The U.S. was holding secret negotiations with the Taliban--until Afghanistan's president told the world they were happening
Reports that the Afghan government deliberately undermined U.S. negotiations with the Taliban suggest that the path to peace in Afghanistan requires navigating between the Scylla of a hostile enemy and the Charybdis of truculent allies.
According to the Associated Press, the United States held a series of secret peace talks with the Taliban in 2010 and 2011. The negotiations were apparently making progress before they were undermined by an act of deliberate sabotage. Officials close to Hamid Karzai publicly leaked the talks for fear that the Afghan president would be sidelined. The discussions then collapsed and the Taliban negotiator fled into hiding--where he hasn't been heard from for months.
Ahmed Rashid, writing at the New York Review of Books, is more optimistic. The claim that:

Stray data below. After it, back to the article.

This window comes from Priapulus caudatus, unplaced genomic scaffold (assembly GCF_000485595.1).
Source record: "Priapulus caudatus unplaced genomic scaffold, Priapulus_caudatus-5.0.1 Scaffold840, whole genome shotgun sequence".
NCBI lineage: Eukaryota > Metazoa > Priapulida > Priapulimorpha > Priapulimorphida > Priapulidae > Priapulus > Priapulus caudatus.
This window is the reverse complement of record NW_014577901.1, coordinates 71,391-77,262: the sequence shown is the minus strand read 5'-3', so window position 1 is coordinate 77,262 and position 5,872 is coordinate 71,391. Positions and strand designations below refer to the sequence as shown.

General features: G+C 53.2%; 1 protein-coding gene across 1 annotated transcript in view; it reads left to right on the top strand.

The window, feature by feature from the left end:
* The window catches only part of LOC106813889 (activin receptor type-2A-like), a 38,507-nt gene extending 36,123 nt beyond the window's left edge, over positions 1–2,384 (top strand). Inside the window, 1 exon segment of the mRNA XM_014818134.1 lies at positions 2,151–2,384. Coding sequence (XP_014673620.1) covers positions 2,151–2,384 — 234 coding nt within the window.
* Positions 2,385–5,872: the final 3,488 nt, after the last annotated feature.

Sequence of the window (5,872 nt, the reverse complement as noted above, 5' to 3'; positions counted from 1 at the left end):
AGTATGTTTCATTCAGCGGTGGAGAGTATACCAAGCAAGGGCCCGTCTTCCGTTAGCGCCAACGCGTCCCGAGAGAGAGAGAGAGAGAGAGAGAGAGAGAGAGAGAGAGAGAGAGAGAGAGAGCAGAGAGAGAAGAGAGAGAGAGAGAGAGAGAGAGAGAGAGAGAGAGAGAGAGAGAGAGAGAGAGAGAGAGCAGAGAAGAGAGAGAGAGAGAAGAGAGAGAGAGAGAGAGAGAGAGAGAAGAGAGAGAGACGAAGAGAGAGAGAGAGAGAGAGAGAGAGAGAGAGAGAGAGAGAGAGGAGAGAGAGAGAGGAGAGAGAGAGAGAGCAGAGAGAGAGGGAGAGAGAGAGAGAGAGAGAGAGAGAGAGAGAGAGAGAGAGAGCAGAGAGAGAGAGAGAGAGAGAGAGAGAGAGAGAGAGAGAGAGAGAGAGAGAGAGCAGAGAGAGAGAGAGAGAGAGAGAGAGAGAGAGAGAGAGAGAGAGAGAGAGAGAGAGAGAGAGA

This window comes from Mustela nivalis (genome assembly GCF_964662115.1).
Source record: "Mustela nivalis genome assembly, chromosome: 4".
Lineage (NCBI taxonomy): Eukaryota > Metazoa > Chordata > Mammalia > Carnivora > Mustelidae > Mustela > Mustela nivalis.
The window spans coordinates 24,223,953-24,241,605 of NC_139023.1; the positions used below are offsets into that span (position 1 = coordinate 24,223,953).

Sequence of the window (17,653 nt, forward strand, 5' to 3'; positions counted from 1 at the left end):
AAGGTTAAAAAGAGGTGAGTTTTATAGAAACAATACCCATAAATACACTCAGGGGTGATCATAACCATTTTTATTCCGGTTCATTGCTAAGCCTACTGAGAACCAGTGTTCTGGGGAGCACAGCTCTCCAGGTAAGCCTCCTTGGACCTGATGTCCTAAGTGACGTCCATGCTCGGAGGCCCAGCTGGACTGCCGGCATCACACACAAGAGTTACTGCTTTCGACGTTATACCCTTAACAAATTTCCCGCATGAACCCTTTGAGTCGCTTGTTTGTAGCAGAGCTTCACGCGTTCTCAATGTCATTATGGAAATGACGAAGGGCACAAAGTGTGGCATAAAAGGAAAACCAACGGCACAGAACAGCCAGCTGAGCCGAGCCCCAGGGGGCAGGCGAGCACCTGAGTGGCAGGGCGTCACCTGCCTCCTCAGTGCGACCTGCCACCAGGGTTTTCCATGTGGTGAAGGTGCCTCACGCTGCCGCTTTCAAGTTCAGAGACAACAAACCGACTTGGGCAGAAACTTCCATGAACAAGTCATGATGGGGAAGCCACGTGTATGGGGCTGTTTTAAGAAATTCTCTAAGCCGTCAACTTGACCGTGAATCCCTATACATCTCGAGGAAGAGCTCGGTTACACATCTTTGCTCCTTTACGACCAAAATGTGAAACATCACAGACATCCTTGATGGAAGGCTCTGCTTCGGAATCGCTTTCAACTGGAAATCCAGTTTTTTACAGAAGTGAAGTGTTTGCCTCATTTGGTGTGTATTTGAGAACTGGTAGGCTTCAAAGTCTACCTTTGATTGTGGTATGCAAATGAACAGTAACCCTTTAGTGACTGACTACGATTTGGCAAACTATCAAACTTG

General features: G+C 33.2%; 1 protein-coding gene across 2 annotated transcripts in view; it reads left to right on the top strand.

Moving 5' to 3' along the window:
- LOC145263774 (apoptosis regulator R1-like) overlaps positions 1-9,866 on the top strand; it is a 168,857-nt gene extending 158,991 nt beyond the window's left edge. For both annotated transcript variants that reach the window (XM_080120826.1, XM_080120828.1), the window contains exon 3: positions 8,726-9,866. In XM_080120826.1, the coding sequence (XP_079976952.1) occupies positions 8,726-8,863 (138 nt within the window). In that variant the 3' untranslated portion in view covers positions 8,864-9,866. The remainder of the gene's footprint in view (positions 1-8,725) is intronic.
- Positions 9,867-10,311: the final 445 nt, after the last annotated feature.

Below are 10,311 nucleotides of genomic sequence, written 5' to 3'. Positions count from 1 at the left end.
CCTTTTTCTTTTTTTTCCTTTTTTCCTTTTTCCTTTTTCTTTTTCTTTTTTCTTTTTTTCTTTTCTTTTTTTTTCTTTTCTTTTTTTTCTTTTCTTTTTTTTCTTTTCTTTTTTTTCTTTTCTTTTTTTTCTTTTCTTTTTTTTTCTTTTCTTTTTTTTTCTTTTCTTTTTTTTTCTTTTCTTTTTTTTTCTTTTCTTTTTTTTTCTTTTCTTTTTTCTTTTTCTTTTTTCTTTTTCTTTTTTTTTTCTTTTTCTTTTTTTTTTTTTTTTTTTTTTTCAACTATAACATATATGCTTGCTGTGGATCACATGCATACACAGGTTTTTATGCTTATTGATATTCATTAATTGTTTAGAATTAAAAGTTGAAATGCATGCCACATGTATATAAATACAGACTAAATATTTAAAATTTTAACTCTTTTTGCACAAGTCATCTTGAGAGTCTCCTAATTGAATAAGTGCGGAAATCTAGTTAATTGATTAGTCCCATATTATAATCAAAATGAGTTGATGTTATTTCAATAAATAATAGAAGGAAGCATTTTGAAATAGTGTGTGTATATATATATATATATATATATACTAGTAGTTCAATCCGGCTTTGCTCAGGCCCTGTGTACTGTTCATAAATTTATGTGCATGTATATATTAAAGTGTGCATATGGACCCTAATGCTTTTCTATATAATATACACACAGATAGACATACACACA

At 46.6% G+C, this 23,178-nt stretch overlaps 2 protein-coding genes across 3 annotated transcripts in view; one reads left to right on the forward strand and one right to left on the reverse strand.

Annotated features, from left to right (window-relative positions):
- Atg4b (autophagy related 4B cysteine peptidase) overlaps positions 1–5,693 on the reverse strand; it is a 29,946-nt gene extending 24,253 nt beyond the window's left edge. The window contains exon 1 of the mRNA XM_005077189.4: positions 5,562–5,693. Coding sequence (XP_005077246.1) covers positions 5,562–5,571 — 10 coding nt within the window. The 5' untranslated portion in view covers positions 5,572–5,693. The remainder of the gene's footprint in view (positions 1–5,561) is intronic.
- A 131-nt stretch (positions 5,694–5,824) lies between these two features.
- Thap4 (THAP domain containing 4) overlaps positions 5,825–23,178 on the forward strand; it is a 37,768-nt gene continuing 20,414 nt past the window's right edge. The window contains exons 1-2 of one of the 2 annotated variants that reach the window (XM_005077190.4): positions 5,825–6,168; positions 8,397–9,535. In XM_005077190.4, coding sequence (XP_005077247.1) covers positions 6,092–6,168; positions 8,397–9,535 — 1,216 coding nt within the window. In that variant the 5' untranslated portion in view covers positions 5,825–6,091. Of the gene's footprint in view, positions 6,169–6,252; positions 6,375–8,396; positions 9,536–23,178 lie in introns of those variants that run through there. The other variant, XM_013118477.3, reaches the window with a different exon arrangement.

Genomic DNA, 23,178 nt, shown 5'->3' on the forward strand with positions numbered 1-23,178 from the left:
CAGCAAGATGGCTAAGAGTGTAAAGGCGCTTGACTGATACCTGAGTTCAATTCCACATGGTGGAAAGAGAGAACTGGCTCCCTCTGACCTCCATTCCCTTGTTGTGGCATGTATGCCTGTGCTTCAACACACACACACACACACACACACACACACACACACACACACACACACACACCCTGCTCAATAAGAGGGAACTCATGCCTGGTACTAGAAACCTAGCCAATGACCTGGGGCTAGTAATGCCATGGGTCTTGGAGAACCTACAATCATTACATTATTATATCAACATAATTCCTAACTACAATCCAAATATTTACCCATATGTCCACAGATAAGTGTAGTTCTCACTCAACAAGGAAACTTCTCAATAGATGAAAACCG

the talks have stalled is completely wrong according to my well-informed sources, who insist that they are continuing despite leaks to the press, as well as threats to the security of the participants and other problems.
Whatever the precise status of the current discussions, the episode reveals that negotiating peace is not simply a matter of bargaining with the enemy: keeping friends on board can be an even greater challenge. Wartime alliances resemble a group of prisoners bound together in a chain gang. If one prisoner marches toward the horizon, another may dig his heels in and bring the whole expedition to a shuddering halt.